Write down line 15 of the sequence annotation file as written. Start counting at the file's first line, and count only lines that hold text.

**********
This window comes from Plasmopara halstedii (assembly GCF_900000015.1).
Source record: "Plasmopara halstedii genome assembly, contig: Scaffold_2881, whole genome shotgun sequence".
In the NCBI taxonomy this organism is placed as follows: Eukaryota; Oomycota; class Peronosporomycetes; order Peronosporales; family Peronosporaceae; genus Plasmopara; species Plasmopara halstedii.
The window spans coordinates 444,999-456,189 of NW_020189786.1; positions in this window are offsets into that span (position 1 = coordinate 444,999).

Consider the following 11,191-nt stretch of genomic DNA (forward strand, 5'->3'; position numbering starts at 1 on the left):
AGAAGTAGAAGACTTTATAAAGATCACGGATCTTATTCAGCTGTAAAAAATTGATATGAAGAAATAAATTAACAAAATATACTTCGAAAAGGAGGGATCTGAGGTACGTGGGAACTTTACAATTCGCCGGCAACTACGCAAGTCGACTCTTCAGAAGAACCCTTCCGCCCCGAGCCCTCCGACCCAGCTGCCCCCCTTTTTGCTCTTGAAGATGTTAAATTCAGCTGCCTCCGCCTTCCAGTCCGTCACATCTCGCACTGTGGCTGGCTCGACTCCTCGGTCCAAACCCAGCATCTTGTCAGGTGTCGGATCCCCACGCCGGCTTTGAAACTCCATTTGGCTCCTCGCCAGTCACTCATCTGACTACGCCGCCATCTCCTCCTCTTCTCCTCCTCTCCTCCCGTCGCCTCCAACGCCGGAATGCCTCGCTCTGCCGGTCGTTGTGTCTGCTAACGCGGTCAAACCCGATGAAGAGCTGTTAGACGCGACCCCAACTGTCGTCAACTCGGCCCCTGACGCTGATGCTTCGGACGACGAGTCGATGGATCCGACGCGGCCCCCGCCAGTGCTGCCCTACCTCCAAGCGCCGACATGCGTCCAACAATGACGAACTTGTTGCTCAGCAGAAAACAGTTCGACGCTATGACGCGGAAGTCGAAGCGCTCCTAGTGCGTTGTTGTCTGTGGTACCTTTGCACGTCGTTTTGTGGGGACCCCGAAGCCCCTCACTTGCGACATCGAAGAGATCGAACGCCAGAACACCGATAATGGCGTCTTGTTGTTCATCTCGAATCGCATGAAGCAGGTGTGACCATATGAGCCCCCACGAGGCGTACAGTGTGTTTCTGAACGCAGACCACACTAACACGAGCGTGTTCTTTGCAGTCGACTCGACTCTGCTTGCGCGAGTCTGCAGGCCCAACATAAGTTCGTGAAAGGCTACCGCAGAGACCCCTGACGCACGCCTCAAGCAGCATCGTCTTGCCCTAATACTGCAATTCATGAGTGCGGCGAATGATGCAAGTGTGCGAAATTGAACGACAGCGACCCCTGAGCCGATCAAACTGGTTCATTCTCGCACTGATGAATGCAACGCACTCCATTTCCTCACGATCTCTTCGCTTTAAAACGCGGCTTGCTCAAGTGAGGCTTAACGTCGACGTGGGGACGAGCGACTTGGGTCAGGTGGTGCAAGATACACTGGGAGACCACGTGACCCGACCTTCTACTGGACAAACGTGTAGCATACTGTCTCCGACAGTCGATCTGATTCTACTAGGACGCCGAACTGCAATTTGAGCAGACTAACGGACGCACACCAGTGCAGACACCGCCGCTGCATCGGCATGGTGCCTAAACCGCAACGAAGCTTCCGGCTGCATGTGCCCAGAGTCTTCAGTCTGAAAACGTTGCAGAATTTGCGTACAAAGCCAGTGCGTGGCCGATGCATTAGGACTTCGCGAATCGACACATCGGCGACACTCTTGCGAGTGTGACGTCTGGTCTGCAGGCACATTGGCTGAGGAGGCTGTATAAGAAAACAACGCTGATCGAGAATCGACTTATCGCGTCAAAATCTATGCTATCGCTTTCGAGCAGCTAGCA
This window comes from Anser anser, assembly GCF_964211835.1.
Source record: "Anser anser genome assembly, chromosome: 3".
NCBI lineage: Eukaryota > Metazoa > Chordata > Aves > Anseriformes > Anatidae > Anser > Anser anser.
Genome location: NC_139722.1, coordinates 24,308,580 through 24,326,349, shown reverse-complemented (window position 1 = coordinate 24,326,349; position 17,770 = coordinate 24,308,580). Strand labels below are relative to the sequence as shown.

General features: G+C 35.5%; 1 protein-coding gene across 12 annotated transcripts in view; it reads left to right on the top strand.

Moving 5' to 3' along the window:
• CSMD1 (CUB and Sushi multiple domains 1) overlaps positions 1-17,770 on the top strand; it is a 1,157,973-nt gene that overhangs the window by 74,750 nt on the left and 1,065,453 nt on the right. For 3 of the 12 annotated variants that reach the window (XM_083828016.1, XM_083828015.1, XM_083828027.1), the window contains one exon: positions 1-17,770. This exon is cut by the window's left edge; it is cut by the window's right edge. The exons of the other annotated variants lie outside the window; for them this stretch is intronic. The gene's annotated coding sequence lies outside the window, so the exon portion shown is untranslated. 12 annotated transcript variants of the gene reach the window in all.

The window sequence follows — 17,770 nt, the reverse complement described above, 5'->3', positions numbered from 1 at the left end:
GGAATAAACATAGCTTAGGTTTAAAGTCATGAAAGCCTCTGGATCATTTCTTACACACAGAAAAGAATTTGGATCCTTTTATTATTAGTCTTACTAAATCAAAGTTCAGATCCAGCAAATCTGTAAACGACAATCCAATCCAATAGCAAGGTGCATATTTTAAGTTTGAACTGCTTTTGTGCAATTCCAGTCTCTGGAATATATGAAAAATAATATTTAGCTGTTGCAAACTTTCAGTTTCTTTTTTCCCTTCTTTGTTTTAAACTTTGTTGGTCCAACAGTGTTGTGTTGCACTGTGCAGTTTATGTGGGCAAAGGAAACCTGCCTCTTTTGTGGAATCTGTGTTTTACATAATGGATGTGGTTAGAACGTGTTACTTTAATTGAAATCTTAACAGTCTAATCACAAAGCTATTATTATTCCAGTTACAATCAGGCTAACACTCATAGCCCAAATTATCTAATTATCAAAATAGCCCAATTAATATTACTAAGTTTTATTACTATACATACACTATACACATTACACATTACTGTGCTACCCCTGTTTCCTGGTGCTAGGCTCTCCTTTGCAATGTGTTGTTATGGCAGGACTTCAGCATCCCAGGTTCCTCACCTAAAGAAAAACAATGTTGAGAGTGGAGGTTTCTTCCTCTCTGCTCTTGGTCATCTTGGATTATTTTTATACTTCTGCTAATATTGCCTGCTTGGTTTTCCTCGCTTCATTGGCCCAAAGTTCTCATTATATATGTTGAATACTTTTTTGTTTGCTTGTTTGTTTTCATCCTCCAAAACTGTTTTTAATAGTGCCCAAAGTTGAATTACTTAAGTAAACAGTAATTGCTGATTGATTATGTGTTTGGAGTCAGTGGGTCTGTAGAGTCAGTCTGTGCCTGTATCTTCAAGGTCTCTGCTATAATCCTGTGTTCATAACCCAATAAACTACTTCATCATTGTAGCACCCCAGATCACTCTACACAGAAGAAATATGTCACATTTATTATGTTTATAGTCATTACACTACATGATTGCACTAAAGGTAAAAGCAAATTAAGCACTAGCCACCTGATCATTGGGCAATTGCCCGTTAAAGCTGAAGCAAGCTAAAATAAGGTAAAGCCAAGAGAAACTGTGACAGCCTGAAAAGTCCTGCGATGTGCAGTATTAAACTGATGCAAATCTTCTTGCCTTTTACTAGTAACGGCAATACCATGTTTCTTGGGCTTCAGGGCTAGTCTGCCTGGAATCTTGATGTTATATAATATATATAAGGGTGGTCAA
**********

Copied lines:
GGAATAAACATAGCTTAGGTTTAAAGTCATGAAAGCCTCTGGATCATTTCTTACACACAGAAAAGAATTTGGATCCTTTTATTATTAGTCTTACTAAATCAAAGTTCAGATCCAGCAAATCTGTAAACGACAATCCAATCCAATAGCAAGGTGCATATTTTAAGTTTGAACTGCTTTTGTGCAATTCCAGTCTCTGGAATATATGAAAAATAATATTTAGCTGTTGCAAACTTTCAGTTTCTTTTTTCCCTTCTTTGTTTTAAACTTTGTTGGTCCAACAGTGTTGTGTTGCACTGTGCAGTTTATGTGGGCAAAGGAAACCTGCCTCTTTTGTGGAATCTGTGTTTTACATAATGGATGTGGTTAGAACGTGTTACTTTAATTGAAATCTTAACAGTCTAATCACAAAGCTATTATTATTCCAGTTACAATCAGGCTAACACTCATAGCCCAAATTATCTAATTATCAAAATAGCCCAATTAATATTACTAAGTTTTATTACTATACATACACTATACACATTACACATTACTGTGCTACCCCTGTTTCCTGGTGCTAGGCTCTCCTTTGCAATGTGTTGTTATGGCAGGACTTCAGCATCCCAGGTTCCTCACCTAAAGAAAAACAATGTTGAGAGTGGAGGTTTCTTCCTCTCTGCTCTTGGTCATCTTGGATTATTTTTATACTTCTGCTAATATTGCCTGCTTGGTTTTCCTCGCTTCATTGGCCCAAAGTTCTCATTATATATGTTGAATACTTTTTTGTTTGCTTGTTTGTTTTCATCCTCCAAAACTGTTTTTAATAGTGCCCAAAGTTGAATTACTTAAGTAAACAGTAATTGCTGATTGATTATGTGTTTGGAGTCAGTGGGTCTGTAGAGTCAGTCTGTGCCTGTATCTTCAAGGTCTCTGCTATAATCCTGTGTTCATAACCCAATAAACTACTTCATCATTGTAGCACCCCAGATCACTCTACACAGAAGAAATATGTCACATTTATTATGTTTATAGTCATTACACTACATGATTGCACTAAAGGTAAAAGCAAATTAAGCACTAGCCACCTGATCATTGGGCAATTGCCCGTTAAAGCTGAAGCAAGCTAAAATAAGGTAAAGCCAAGAGAAACTGTGACAGCCTGAAAAGTCCTGCGATGTGCAGTATTAAACTGATGCAAATCTTCTTGCCTTTTACTAGTAACGGCAATACCATGTTTCTTGGGCTTCAGGGCTAGTCTGCCTGGAATCTTGATGTTATATAATATATATAAGGGTGGTCAA